Title: The Companions
Author: Katie M. Flynn
Publisher: Gallery/Scout Press
Publication Date: March 3, 2020
Page Count: 272
My rating: 2 stars
About the book:
Station Eleven meets Never Let Me Go in this debut novel set in an unsettling near future where the dead can be uploaded to machines and kept in service by the living.
In the wake of a highly contagious virus, California is under quarantine. Sequestered in high rise towers, the living can’t go out, but the dead can come in—and they come in all forms, from sad rolling cans to manufactured bodies that can pass for human. Wealthy participants in the “companionship” program choose to upload their consciousness before dying, so they can stay in the custody of their families. The less fortunate are rented out to strangers upon their death, but all companions become the intellectual property of Metis Corporation, creating a new class of people—a command-driven product-class without legal rights or true free will.
Sixteen-year-old Lilac is one of the less fortunate, leased to a family of strangers. But when she realizes she’s able to defy commands, she throws off the shackles of servitude and runs away, searching for the woman who killed her.
Lilac’s act of rebellion sets off a chain of events that sweeps from San Francisco to Siberia to the very tip of South America. While the novel traces Lilac’s journey through an exquisitely imagined Northern California, the story is told from eight different points of view—some human, some companion—that explore the complex shapes love, revenge, and loneliness take when the dead linger on.
The Companions by Katie M. Flynn is a dystopian science fiction novel in which the story is told by switching the point of view between multiple characters. While this one is science fiction the world that is built within actually hits a little close to home with our current pandemic situation with the world inside the novel under quarantine after a highly contagious virus outbreak.
With everyone trapped inside after the outbreak folks do tend to get a little bored being alone all the time so a company, Metis, comes up with Companions. Companions are made by downloading the brain of someone who has died into a lifelike robotic body. Of course the rich could keep their family but the poor that are downloaded are sold off to other families to become their companions. One such companion though finds that she can defy the programming and decides she is going to leave her new family to hunt for her killer.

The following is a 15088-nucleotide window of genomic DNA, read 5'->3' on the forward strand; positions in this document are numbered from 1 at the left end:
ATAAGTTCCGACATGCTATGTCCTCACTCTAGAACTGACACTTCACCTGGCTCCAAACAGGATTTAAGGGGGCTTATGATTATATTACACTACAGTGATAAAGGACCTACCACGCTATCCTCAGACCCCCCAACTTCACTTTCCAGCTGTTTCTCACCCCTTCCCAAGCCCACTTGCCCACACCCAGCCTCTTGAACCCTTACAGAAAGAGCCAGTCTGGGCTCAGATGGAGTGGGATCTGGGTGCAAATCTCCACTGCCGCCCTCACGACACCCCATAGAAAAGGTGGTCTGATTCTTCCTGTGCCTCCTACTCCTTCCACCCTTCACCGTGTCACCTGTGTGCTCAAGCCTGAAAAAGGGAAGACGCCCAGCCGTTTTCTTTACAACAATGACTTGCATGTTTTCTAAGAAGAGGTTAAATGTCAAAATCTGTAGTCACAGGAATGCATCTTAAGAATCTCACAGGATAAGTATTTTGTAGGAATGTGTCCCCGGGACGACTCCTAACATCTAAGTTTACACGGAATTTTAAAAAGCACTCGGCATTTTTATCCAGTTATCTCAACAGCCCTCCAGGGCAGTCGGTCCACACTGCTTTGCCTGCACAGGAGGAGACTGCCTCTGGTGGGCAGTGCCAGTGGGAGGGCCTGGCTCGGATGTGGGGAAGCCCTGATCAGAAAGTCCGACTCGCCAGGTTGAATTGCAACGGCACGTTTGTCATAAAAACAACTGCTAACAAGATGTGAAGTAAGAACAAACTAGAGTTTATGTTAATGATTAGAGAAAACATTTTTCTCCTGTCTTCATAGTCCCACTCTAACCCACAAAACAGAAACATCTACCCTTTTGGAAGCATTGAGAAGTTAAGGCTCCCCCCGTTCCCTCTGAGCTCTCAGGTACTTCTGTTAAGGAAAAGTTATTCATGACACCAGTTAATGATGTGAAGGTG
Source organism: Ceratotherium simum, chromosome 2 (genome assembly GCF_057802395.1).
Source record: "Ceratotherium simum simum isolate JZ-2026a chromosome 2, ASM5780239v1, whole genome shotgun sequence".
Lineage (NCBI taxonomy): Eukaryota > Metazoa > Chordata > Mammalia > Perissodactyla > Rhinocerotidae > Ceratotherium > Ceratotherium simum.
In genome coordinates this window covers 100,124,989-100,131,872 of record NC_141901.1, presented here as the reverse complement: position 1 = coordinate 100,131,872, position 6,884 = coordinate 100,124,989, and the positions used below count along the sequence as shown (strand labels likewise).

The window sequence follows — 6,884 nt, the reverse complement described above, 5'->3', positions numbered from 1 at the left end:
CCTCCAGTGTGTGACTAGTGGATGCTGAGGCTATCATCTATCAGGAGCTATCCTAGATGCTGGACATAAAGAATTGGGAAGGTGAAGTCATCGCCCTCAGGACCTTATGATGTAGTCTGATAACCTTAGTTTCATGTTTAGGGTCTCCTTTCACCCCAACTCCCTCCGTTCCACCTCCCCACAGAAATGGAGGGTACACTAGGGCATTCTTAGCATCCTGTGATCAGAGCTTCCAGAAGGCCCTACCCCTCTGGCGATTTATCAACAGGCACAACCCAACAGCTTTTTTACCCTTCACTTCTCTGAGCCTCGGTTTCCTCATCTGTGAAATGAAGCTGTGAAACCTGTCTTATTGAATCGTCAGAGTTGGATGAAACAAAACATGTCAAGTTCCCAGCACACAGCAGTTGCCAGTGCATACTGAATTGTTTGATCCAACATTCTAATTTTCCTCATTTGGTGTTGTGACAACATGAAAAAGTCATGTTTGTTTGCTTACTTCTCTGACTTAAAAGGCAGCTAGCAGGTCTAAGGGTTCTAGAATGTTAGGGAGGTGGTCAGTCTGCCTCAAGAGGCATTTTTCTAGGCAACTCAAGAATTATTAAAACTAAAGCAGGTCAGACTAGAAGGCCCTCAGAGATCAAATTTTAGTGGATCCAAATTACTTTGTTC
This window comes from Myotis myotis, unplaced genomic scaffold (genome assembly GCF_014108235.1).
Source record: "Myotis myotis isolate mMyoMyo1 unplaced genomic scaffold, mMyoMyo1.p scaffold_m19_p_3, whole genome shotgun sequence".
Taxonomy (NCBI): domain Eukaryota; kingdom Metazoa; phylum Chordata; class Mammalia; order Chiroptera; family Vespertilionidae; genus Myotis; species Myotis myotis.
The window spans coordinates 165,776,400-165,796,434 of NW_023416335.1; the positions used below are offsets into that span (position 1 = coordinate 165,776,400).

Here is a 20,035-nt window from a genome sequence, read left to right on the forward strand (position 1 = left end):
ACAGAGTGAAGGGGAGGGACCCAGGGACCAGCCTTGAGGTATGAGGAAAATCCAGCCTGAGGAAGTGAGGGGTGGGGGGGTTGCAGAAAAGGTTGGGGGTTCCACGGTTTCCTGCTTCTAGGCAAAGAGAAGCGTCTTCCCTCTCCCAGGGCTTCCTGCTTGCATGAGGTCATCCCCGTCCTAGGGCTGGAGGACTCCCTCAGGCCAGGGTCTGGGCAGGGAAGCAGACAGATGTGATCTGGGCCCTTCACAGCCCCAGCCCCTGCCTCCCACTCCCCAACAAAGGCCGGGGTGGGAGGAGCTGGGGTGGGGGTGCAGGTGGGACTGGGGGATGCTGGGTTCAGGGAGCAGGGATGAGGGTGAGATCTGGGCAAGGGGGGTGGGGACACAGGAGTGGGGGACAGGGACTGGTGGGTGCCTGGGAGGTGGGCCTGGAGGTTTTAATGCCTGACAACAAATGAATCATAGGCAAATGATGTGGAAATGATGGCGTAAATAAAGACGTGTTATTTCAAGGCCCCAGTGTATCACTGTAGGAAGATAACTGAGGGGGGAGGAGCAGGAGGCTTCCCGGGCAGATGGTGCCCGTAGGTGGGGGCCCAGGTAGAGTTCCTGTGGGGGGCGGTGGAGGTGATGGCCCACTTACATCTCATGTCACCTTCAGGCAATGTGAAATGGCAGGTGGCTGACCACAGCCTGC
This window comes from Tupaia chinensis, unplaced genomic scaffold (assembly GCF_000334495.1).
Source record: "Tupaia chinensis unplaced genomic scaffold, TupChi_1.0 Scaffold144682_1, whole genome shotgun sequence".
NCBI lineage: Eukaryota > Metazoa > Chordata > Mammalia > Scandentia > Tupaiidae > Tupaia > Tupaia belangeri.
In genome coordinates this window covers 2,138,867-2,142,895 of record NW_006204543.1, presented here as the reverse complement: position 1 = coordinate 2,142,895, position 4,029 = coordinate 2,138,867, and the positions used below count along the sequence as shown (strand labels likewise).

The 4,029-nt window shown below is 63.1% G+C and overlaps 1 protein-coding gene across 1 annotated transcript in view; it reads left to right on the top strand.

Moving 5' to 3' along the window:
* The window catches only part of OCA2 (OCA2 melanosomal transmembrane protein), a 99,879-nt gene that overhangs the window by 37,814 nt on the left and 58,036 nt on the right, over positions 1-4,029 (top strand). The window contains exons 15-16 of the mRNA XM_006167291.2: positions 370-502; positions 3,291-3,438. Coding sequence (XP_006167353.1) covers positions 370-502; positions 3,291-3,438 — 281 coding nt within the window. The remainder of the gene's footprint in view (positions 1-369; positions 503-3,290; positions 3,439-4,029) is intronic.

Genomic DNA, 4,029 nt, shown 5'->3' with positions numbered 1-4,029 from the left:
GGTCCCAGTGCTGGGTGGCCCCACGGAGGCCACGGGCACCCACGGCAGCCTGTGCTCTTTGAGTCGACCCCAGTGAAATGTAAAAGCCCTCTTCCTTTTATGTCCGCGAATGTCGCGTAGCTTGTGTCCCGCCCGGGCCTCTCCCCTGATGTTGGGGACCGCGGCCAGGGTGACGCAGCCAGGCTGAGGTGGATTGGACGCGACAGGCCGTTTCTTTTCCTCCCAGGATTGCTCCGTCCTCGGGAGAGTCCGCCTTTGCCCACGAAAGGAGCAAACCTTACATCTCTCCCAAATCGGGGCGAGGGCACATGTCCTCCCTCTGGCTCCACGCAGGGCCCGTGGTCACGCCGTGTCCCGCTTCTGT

I have to say at the time I actually read this novel our “real” world was still going on as normal and the idea that something like a pandemic could happen didn’t seem real… oh how wrong I was. Now I can see from a different prospective how a company like Metis would be welcomed when hearing all the time how everyone is bored being at home for so long. However, regardless of how realistic the world building now feels the story was one for me that was hard to dive into and really get engaged in which I felt was due to so many different POVs, I believe at least 8 to juggle and track. If you like a busier type of novel though perhaps give this one a go especially after experiencing a locked down society ourselves.
I received an advance copy from the publisher via NetGalley.
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About the author:
Katie M. Flynn is a writer, editor, and educator based in San Francisco. Her short fiction has appeared in Colorado Review, Indiana Review, The Masters Review, Ninth Letter, Tin House, Witness Magazine, and many other publications. Her debut novel, The Companions, about love, revenge, and uploaded consciousness, is out now from Scout Press/Gallery Books. Katie has been awarded Colorado Review’s Nelligan Prize for Short Fiction, a fellowship from the Writers Grotto, and the Steinbeck Fellowship in Creative Writing. She holds an MFA from the University of San Francisco and an MA in Geography from UCLA.